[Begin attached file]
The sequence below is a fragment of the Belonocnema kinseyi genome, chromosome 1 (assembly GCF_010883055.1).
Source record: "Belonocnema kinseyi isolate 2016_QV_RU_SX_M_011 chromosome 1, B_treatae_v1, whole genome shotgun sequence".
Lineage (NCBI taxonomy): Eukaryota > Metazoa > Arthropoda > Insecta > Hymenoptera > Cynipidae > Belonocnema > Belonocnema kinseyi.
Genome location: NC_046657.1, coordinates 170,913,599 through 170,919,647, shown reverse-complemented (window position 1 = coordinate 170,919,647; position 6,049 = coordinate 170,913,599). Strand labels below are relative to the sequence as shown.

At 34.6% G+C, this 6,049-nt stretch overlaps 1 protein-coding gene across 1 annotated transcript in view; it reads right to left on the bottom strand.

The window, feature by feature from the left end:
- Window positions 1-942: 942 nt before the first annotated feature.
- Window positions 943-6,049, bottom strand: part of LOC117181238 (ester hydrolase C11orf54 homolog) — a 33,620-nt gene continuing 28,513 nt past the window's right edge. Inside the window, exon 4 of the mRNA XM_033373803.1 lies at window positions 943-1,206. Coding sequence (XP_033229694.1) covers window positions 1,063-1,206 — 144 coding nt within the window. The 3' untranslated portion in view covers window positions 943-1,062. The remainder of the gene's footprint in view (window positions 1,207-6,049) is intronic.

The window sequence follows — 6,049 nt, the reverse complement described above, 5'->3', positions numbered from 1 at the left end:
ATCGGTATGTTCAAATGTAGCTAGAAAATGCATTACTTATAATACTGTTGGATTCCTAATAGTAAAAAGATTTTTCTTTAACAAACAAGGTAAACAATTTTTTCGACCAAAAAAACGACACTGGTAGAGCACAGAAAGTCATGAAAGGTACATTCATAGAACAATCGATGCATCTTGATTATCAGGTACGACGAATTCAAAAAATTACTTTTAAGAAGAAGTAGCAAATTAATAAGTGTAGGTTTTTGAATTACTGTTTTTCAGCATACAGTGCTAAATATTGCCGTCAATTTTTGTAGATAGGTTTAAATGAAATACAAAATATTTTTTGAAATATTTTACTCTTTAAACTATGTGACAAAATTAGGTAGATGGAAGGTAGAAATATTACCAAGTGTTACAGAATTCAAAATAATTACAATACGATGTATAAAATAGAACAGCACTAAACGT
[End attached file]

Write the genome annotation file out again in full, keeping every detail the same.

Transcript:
The sequence below is a fragment of the Belonocnema kinseyi genome, chromosome 1 (assembly GCF_010883055.1).
Source record: "Belonocnema kinseyi isolate 2016_QV_RU_SX_M_011 chromosome 1, B_treatae_v1, whole genome shotgun sequence".
Lineage (NCBI taxonomy): Eukaryota > Metazoa > Arthropoda > Insecta > Hymenoptera > Cynipidae > Belonocnema > Belonocnema kinseyi.
Genome location: NC_046657.1, coordinates 170,913,599 through 170,919,647, shown reverse-complemented (window position 1 = coordinate 170,919,647; position 6,049 = coordinate 170,913,599). Strand labels below are relative to the sequence as shown.

At 34.6% G+C, this 6,049-nt stretch overlaps 1 protein-coding gene across 1 annotated transcript in view; it reads right to left on the bottom strand.

The window, feature by feature from the left end:
- Window positions 1-942: 942 nt before the first annotated feature.
- Window positions 943-6,049, bottom strand: part of LOC117181238 (ester hydrolase C11orf54 homolog) — a 33,620-nt gene continuing 28,513 nt past the window's right edge. Inside the window, exon 4 of the mRNA XM_033373803.1 lies at window positions 943-1,206. Coding sequence (XP_033229694.1) covers window positions 1,063-1,206 — 144 coding nt within the window. The 3' untranslated portion in view covers window positions 943-1,062. The remainder of the gene's footprint in view (window positions 1,207-6,049) is intronic.

The window sequence follows — 6,049 nt, the reverse complement described above, 5'->3', positions numbered from 1 at the left end:
ATCGGTATGTTCAAATGTAGCTAGAAAATGCATTACTTATAATACTGTTGGATTCCTAATAGTAAAAAGATTTTTCTTTAACAAACAAGGTAAACAATTTTTTCGACCAAAAAAACGACACTGGTAGAGCACAGAAAGTCATGAAAGGTACATTCATAGAACAATCGATGCATCTTGATTATCAGGTACGACGAATTCAAAAAATTACTTTTAAGAAGAAGTAGCAAATTAATAAGTGTAGGTTTTTGAATTACTGTTTTTCAGCATACAGTGCTAAATATTGCCGTCAATTTTTGTAGATAGGTTTAAATGAAATACAAAATATTTTTTGAAATATTTTACTCTTTAAACTATGTGACAAAATTAGGTAGATGGAAGGTAGAAATATTACCAAGTGTTACAGAATTCAAAATAATTACAATACGATGTATAAAATAGAACAGCACTAAACGT